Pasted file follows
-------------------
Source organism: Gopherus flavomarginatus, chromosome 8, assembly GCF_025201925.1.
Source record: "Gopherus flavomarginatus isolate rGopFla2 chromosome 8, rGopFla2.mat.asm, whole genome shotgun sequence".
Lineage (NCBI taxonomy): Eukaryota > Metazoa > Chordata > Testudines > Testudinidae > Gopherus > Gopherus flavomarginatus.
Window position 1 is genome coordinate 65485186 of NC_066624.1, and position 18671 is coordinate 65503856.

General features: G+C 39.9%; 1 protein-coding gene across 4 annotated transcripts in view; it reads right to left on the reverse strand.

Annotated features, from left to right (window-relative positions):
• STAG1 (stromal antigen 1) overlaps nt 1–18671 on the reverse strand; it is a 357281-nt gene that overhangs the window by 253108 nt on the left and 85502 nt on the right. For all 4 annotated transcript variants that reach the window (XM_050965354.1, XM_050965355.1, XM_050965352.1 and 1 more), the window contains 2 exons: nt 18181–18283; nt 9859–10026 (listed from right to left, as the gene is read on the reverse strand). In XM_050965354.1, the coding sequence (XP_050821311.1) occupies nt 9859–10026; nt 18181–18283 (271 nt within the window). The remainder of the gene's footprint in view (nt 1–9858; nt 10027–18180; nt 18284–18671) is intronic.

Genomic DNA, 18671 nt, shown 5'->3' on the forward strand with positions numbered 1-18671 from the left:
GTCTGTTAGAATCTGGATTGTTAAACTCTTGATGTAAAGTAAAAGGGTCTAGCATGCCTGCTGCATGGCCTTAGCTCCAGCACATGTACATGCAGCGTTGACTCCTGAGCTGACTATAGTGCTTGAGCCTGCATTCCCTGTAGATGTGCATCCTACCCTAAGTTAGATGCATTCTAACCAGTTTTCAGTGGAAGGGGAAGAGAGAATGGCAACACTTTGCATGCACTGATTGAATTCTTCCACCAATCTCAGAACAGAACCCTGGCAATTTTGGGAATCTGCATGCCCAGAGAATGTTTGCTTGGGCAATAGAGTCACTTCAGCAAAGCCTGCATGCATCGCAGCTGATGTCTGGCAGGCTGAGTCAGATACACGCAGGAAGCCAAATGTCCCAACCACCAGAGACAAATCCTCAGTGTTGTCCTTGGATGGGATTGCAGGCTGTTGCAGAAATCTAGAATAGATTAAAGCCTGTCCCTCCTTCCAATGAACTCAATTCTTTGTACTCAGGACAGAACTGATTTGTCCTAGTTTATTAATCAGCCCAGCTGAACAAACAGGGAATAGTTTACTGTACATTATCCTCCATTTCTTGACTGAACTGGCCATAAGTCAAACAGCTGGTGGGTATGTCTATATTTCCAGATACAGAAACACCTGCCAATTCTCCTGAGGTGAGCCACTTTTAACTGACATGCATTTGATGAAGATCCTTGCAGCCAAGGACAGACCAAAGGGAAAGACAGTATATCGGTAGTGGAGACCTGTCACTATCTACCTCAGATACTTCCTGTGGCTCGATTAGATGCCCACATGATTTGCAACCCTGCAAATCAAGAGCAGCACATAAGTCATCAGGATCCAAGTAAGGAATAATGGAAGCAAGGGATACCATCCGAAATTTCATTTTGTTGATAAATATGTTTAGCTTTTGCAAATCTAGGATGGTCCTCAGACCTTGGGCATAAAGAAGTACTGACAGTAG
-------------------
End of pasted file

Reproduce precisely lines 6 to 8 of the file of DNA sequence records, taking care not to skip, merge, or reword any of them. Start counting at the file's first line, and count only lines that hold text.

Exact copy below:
Annotated features, from left to right (window-relative positions):
• STAG1 (stromal antigen 1) overlaps nt 1–18671 on the reverse strand; it is a 357281-nt gene that overhangs the window by 253108 nt on the left and 85502 nt on the right. For all 4 annotated transcript variants that reach the window (XM_050965354.1, XM_050965355.1, XM_050965352.1 and 1 more), the window contains 2 exons: nt 18181–18283; nt 9859–10026 (listed from right to left, as the gene is read on the reverse strand). In XM_050965354.1, the coding sequence (XP_050821311.1) occupies nt 9859–10026; nt 18181–18283 (271 nt within the window). The remainder of the gene's footprint in view (nt 1–9858; nt 10027–18180; nt 18284–18671) is intronic.

Genomic DNA, 18671 nt, shown 5'->3' on the forward strand with positions numbered 1-18671 from the left: